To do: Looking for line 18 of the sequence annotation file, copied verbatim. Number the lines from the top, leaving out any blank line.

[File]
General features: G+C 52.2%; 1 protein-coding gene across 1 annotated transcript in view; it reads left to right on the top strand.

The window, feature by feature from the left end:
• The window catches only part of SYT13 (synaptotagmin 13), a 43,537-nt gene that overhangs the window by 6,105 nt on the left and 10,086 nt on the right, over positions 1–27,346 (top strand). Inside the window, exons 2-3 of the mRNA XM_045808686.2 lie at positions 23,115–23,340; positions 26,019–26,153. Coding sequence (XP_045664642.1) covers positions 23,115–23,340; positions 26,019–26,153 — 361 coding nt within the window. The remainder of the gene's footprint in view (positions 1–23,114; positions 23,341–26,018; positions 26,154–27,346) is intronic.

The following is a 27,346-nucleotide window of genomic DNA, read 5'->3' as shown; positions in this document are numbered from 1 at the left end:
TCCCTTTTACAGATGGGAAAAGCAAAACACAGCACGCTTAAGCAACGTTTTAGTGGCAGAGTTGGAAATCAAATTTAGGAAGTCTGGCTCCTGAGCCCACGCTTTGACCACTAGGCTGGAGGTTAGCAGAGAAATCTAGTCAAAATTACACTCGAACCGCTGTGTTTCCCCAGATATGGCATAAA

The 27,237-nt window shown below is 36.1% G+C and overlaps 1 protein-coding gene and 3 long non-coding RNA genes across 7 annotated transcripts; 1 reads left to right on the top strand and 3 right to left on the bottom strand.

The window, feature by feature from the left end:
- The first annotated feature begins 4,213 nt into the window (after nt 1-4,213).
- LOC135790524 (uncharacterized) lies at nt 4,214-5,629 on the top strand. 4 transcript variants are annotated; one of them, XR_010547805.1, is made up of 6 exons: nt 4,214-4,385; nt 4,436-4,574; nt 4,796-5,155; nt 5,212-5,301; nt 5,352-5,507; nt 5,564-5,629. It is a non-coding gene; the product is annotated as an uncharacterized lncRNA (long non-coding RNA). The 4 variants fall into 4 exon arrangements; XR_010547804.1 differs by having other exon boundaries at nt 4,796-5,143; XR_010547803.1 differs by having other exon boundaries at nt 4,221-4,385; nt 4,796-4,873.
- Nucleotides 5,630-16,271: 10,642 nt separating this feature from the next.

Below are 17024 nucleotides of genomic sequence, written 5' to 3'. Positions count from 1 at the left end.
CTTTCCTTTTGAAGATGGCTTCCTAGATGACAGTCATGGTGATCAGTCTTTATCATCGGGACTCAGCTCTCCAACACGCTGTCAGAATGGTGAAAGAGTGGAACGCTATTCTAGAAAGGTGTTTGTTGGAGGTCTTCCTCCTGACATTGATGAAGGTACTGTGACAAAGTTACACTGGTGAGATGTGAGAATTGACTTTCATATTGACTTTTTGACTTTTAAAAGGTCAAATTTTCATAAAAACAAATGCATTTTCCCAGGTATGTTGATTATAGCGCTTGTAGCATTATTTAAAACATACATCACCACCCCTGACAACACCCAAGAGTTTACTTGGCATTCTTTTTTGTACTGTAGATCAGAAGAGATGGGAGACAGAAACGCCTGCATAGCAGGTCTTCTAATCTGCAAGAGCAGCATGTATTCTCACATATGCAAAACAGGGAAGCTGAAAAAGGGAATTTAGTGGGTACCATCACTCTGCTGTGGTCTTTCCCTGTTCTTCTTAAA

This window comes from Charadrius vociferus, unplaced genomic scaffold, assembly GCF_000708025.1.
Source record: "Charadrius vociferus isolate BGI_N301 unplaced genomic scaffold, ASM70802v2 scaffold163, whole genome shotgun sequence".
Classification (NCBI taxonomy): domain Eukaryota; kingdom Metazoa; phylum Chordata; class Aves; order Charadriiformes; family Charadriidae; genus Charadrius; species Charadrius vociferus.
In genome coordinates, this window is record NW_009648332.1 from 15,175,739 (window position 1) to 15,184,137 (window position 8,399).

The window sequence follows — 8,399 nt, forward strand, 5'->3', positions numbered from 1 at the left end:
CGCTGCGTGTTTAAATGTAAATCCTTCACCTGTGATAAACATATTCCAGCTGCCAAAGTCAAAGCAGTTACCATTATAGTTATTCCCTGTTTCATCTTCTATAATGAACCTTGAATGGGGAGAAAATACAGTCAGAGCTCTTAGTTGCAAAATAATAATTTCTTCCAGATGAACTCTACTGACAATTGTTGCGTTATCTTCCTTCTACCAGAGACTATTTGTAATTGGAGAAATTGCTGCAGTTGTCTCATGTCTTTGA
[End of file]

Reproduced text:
CGCTGCGTGTTTAAATGTAAATCCTTCACCTGTGATAAACATATTCCAGCTGCCAAAGTCAAAGCAGTTACCATTATAGTTATTCCCTGTTTCATCTTCTATAATGAACCTTGAATGGGGAGAAAATACAGTCAGAGCTCTTAGTTGCAAAATAATAATTTCTTCCAGATGAACTCTACTGACAATTGTTGCGTTATCTTCCTTCTACCAGAGACTATTTGTAATTGGAGAAATTGCTGCAGTTGTCTCATGTCTTTGA